What kind of work do they do?

They will perform tasks including discussing problems with vehicle drivers to discover faults and carry out their own diagnosis procedures. They will repair and service cooling systems, diesel fuel systems, air conditioning, engine forced induction systems and clutch assemblies. In addition, they will overhaul, repair and service engines, manual and automatic transmissions, air braking systems and final drive assemblies and repair and service steering and suspension systems. The repair of ignition, electronic engine management and electrical systems and safety/roadworthy inspections are also encompassed in the heavy vehicle mechanic's duties.Talk about problems with vehicle drivers to find faults

How do I get into this trade?

You need to complete an Automotive Apprenticeship. Usually, you will need at least Year 10 with good results in English and Maths. You may be able to start this apprenticeship while you are still at school.

How will I know if it's for me?

You will probably enjoy working with your hands, using special tools or equipment to make, fix, install or adjust things. You will do practical and physical tasks, and enjoy finding out how equipment or machinery works. Getting dirty and greasy will not bother you, nor will climbing under or around machinery. You could be working in a large workshop, may go out on site, and sometimes, work overtime or at nights.

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Light Vehicle Mechanic

What is a Light Vehicle Mechanic?

Light Vehicle Mechanics overhaul, service and repair the mechanical parts including engines, gearboxes, clutches and brakes of cars. They are also responsible for minor and major maintenance including oil changes, engine tune ups and more.

What kind of work do they do?

  • Talk about problems with the owners to find faults
  • Test, repair and service cars eg. replace worn or damaged parts
  • Do routine services eg. change oil, oil filters etc
  • Carry out diagnostic procedures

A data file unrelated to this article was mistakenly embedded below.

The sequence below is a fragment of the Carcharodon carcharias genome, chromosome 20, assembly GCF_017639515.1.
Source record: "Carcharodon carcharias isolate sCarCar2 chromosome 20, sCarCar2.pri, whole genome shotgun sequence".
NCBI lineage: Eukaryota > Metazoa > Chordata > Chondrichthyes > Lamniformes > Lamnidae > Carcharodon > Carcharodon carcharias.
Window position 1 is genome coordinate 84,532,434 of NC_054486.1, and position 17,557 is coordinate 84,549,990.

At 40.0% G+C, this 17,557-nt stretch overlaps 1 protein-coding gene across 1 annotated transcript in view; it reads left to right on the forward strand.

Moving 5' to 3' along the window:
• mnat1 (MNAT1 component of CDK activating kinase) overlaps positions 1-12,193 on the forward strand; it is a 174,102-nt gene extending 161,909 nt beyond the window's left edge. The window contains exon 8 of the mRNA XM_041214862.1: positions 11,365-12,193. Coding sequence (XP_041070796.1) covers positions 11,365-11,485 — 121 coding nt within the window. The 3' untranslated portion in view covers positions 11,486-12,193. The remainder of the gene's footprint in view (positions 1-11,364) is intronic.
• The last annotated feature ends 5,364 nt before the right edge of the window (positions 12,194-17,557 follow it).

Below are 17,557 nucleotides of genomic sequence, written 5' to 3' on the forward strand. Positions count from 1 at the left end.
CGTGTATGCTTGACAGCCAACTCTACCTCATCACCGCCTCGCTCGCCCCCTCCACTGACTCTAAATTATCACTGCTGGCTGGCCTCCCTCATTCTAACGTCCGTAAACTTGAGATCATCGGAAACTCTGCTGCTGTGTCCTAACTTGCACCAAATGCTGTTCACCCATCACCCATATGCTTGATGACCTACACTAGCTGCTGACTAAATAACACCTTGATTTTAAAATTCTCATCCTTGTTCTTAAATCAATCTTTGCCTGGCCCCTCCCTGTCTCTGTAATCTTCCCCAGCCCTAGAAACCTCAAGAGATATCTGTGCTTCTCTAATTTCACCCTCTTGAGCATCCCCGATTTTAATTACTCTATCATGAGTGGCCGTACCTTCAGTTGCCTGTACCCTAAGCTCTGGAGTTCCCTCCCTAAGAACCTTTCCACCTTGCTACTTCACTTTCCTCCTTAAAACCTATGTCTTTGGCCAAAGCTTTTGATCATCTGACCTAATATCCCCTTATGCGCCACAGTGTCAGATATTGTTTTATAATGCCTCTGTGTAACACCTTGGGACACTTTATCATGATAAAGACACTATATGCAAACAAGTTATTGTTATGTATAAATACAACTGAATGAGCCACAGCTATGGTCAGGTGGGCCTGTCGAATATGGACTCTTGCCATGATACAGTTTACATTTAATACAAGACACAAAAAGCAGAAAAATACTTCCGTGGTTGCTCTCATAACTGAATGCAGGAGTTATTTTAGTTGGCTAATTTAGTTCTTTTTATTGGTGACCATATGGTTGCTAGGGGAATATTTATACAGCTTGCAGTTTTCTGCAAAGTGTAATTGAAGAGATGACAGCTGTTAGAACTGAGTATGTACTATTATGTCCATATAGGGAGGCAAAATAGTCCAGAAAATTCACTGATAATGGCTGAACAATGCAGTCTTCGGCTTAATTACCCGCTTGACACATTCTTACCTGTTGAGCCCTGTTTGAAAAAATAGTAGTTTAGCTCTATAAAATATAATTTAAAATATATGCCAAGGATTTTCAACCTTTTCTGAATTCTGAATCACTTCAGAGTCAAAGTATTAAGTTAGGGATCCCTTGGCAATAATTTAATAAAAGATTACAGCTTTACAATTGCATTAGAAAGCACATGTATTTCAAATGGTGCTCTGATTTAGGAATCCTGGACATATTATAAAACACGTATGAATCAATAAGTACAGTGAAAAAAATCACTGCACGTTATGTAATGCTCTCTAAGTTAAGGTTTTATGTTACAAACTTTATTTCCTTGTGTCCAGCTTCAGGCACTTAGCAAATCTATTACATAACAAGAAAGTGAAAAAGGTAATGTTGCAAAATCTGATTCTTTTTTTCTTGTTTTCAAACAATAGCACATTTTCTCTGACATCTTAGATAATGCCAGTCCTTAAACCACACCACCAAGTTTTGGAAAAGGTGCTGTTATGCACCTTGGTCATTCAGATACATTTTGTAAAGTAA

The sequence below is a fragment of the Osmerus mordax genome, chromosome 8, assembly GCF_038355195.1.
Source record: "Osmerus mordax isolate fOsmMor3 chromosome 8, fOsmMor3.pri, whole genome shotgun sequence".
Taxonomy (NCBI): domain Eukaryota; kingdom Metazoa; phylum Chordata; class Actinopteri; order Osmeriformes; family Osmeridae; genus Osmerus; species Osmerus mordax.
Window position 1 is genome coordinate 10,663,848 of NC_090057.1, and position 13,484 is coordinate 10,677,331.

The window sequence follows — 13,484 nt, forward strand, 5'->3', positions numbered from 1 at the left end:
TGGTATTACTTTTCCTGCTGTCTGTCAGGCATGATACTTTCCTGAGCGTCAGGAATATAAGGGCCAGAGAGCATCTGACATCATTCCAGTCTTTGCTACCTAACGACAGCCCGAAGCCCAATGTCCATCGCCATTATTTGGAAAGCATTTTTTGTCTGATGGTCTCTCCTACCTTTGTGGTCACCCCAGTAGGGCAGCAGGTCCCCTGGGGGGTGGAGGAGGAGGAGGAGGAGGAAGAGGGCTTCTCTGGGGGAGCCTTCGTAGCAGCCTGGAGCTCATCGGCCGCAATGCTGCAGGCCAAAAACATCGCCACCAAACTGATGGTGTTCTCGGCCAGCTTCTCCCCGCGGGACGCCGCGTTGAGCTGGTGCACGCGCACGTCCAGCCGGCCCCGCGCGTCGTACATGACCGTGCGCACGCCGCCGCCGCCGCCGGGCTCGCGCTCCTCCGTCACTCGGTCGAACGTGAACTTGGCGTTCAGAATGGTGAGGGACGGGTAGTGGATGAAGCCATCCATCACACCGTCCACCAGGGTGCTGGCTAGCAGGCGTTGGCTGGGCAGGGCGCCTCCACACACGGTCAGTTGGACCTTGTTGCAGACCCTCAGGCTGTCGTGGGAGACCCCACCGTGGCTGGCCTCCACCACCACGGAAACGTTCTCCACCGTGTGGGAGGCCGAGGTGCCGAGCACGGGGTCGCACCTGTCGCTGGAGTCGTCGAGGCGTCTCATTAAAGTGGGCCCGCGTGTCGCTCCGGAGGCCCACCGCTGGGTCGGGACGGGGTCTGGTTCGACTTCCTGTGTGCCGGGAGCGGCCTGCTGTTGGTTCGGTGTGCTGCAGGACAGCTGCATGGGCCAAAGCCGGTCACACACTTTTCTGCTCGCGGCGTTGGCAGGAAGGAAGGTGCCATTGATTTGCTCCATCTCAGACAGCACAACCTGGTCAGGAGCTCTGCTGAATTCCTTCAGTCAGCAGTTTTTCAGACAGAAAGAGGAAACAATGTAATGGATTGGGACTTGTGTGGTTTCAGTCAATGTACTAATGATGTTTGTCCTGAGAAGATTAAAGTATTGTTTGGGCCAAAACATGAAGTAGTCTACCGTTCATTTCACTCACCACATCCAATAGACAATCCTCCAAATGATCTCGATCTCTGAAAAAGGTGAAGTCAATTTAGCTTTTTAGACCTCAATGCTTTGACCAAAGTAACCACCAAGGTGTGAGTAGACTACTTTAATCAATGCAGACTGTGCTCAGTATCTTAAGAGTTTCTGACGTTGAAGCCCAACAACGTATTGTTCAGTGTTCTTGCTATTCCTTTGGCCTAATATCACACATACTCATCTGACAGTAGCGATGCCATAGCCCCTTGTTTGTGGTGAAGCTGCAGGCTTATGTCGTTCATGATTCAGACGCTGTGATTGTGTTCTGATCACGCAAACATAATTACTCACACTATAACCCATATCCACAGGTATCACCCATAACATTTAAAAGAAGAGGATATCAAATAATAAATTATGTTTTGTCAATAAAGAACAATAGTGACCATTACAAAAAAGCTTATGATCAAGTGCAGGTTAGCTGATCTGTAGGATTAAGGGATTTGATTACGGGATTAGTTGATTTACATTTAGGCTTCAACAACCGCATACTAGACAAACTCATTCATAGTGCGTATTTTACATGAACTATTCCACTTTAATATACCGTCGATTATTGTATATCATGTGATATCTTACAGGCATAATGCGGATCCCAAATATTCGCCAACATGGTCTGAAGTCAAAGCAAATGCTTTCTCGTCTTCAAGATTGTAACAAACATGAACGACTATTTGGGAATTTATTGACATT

• Perform safety checks.

How do I get into this trade?

You need to complete an Automotive Apprenticeship. Usually, you will need at least Year 10 with good results in English and Maths. You may be able to start this apprenticeship while you are still at school.

How will I know if it's for me?

You will probably enjoy working with your hands, using special tools or equipment to make, fix, install or adjust things. You will do practical and physical tasks, and enjoy finding out how equipment or machinery works. Getting dirty and greasy will not bother you, nor will climbing under or around machinery. You would mainly be working in a small workshop, however from time to time you may be required to do breakdown repairs. Overtime and weekend work wont worry you.

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Panel Beater

What is a Panel Beater?

Panel Beaters repair all kinds of body damage to vehicles. They prepare the body for painting, in doing this you will remove dents, scratches and creases in panel work. An apprentice panel beater will learn how to use specialised tools and equipment to assist in the preparation of the vehicle body.

What kind of work do they do?

  • Fit body kits
  • Repair or replace damaged panels, bumpers and trimmings
  • Remove dents and scratches, fill blemishes with body filer
  • Sand old and damaged surfaces for painting
  • Straighten chassis, panels and sub frames after accidents